I found a review of Yoji Yamada’s Otouto, which will be closing the Berlinale this 21st – hopefully Yoji Yamada and the cast can be there. The review has possible spoilers~~~
So you’ve been warned!
From the The Mainichi Daily News
by Tomomi Katsuta
No one ever associates Yoji Yamada’s films with gruesome incidents, and his works never feature characters that are evil to the core. They usually portray big-hearted utopian worlds that warmly welcome birds of passage, filled with people like the famous character Tora-san in the “Otoko wa tsuraiyo” (It’s tough being a man) series. “Ototo” (Younger brother), Yamada’s newest film, portrays a harsher reality, but it still emanates an unwavering humanity that does not betray the audience.
Ginko, played by Sayuri Yoshinaga, runs a pharmacy in Tokyo, while her younger brother, Tetsuro, played by Tsurube Shofukutei, lives in Osaka. Ginko is always picking up after her brother, but finds him impossible to hate. Tetsuro, meanwhile, aware of his sister’s fondness for him, takes advantage of her generosity.
When an inebriated Tetsuro causes a scene at the wedding of Ginko’s only daughter, Koharu (Yu Aoi), Ginko hands him money for train fare and sees him off, while others fume in anger. She subsequently pays for Tetsuro’s back rent and finally cuts him off, but requests a police search when she loses contact with him. Eventually, she discovers that Tetsuro has been diagnosed with a terminal illness and is living in an institution.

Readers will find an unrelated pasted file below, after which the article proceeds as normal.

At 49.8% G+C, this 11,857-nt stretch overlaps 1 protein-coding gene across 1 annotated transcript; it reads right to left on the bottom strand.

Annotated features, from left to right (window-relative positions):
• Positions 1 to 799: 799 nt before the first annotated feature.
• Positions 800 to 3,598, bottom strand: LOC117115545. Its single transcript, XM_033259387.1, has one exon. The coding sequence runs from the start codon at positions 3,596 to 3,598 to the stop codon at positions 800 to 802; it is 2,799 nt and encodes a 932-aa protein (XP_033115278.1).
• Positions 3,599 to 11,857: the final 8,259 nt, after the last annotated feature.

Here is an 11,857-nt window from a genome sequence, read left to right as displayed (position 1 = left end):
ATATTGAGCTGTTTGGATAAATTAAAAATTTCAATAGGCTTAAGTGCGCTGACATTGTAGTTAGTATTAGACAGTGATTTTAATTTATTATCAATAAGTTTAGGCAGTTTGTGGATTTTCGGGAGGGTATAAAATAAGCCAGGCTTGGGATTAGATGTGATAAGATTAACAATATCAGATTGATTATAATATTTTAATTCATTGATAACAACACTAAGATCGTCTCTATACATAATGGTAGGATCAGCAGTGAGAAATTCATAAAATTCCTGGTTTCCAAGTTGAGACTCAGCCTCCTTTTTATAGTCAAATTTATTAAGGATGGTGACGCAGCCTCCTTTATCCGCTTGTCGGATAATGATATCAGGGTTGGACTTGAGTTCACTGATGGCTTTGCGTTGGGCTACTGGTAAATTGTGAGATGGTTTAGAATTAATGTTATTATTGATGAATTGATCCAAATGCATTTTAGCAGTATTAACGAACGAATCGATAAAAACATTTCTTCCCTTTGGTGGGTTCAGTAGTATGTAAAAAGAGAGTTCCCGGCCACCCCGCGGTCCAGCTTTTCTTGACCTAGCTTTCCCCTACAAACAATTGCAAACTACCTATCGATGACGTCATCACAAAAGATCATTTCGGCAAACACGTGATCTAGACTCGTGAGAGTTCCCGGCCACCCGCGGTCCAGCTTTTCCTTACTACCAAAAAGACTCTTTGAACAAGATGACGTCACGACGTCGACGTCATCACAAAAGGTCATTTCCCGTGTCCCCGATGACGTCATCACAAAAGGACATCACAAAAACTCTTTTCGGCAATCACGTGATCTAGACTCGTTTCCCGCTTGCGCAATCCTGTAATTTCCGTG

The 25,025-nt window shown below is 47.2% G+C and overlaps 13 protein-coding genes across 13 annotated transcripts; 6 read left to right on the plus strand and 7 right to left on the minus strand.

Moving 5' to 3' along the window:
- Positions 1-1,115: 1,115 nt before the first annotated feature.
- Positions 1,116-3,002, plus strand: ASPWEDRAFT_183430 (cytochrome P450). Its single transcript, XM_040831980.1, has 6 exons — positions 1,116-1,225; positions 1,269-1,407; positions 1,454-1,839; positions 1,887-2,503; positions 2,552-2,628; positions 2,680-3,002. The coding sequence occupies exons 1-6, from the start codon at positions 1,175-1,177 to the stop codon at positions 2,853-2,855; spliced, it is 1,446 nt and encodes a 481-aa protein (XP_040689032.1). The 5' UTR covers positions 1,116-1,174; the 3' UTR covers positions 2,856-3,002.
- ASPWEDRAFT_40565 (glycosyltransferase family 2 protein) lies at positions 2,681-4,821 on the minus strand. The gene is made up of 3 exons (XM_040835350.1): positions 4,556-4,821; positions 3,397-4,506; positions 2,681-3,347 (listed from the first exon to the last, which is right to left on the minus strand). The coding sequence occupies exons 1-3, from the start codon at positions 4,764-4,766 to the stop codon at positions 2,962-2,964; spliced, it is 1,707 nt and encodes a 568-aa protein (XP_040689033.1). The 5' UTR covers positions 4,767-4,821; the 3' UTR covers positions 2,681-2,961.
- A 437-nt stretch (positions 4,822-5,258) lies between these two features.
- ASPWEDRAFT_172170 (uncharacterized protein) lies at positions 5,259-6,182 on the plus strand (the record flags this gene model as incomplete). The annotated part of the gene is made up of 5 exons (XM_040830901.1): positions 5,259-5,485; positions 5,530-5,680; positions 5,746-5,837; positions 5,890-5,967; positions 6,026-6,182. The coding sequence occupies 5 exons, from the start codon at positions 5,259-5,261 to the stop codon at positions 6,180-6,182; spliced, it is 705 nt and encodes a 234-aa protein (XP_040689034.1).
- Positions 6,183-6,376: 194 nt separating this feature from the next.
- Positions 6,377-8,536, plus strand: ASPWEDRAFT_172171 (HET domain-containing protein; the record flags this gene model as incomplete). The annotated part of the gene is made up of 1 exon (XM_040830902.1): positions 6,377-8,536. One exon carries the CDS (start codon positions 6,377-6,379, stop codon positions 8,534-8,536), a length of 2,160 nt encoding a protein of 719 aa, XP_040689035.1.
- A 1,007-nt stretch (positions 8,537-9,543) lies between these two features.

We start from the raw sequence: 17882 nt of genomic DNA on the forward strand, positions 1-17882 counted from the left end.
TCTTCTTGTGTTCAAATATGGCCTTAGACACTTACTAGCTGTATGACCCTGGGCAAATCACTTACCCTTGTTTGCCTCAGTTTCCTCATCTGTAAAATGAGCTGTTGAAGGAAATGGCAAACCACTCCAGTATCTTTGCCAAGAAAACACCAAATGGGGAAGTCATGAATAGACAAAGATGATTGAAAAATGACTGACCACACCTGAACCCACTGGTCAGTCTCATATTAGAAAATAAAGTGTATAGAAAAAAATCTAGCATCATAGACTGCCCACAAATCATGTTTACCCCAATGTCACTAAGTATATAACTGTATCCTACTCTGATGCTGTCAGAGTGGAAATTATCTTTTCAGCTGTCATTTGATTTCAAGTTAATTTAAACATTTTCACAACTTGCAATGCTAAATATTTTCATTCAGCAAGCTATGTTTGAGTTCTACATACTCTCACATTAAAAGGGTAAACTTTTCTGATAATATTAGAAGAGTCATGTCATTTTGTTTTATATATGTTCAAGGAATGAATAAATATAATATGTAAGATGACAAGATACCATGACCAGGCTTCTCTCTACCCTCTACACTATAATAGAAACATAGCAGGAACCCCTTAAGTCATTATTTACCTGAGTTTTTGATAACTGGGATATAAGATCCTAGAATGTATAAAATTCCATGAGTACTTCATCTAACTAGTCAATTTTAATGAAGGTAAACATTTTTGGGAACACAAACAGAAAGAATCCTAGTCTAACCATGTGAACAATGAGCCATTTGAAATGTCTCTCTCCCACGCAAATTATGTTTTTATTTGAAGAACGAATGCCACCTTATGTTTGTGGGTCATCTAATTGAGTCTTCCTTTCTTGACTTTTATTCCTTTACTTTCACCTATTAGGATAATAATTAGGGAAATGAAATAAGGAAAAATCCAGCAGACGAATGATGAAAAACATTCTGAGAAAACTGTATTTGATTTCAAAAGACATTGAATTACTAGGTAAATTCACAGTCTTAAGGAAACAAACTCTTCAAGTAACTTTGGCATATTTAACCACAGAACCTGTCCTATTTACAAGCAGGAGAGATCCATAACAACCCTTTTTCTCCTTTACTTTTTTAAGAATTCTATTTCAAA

The relationship between the unreliable Tetsuro and the trustworthy Ginko is exactly like that between Tora-san and his younger sister, Sakura. Tora-san, too, once sabotaged an arranged meeting with Sakura’s potential suitor by getting drunk. But Tora-san had a home to return to and a nephew who adored him. In contrast, Tetsuro has nowhere to go, and is despised by his niece.
The movie opens with news clips and other snippets of video tracing the years from Ginko’s life. The “Otoko wa tsuraiyo” series was a fantasy, but “Ototo” is set in Japan today. Naturally, society turns a cold shoulder to the selfish ne’er-do-well Tetsuro.
Still, Yamada does not abandon him. The director stands ready with happy final moments of life for Tetsuro, in which he is embraced by both the institution’s generosity and the love of his family. It portrays society as it should be, and it’s powerful enough to make audiences wince.
Alongside the tale of a loving relationship between a sister and her brother, the film follows the relationship between divorced Koharu and carpenter Toru (played by Ryo Kase), a romance so pure to bring smiles to audiences and so typically Yamada.
Bolding mine. OMG. Married and divorced in one film! Too much shock hahahaha.